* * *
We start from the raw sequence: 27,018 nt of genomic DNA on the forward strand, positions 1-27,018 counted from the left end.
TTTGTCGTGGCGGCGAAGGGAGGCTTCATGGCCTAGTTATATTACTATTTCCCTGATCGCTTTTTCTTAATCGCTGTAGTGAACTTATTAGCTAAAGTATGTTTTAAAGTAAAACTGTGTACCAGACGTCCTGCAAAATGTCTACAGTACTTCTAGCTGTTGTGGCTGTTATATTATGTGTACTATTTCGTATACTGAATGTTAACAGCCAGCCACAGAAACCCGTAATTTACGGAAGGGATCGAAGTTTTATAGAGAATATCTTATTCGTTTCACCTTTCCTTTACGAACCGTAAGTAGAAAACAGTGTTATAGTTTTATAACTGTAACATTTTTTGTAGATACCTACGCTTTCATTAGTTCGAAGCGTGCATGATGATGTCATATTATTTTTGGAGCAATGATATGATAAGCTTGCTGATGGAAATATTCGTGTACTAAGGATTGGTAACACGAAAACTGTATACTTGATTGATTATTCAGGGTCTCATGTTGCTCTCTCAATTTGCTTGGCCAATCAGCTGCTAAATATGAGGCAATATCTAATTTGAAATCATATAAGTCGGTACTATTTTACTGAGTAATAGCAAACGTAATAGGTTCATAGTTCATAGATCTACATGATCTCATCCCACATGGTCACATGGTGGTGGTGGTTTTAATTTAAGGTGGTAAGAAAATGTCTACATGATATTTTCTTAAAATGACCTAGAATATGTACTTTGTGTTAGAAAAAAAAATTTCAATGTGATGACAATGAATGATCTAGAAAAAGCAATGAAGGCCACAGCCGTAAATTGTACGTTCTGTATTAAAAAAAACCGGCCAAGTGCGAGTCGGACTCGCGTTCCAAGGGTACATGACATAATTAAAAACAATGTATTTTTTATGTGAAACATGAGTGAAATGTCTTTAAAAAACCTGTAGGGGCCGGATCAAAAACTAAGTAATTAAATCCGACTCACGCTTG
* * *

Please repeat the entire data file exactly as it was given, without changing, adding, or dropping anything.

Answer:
We start from the raw sequence: 27,018 nt of genomic DNA on the forward strand, positions 1-27,018 counted from the left end.
TTTGTCGTGGCGGCGAAGGGAGGCTTCATGGCCTAGTTATATTACTATTTCCCTGATCGCTTTTTCTTAATCGCTGTAGTGAACTTATTAGCTAAAGTATGTTTTAAAGTAAAACTGTGTACCAGACGTCCTGCAAAATGTCTACAGTACTTCTAGCTGTTGTGGCTGTTATATTATGTGTACTATTTCGTATACTGAATGTTAACAGCCAGCCACAGAAACCCGTAATTTACGGAAGGGATCGAAGTTTTATAGAGAATATCTTATTCGTTTCACCTTTCCTTTACGAACCGTAAGTAGAAAACAGTGTTATAGTTTTATAACTGTAACATTTTTTGTAGATACCTACGCTTTCATTAGTTCGAAGCGTGCATGATGATGTCATATTATTTTTGGAGCAATGATATGATAAGCTTGCTGATGGAAATATTCGTGTACTAAGGATTGGTAACACGAAAACTGTATACTTGATTGATTATTCAGGGTCTCATGTTGCTCTCTCAATTTGCTTGGCCAATCAGCTGCTAAATATGAGGCAATATCTAATTTGAAATCATATAAGTCGGTACTATTTTACTGAGTAATAGCAAACGTAATAGGTTCATAGTTCATAGATCTACATGATCTCATCCCACATGGTCACATGGTGGTGGTGGTTTTAATTTAAGGTGGTAAGAAAATGTCTACATGATATTTTCTTAAAATGACCTAGAATATGTACTTTGTGTTAGAAAAAAAAATTTCAATGTGATGACAATGAATGATCTAGAAAAAGCAATGAAGGCCACAGCCGTAAATTGTACGTTCTGTATTAAAAAAAACCGGCCAAGTGCGAGTCGGACTCGCGTTCCAAGGGTACATGACATAATTAAAAACAATGTATTTTTTATGTGAAACATGAGTGAAATGTCTTTAAAAAACCTGTAGGGGCCGGATCAAAAACTAAGTAATTAAATCCGACTCACGCTTG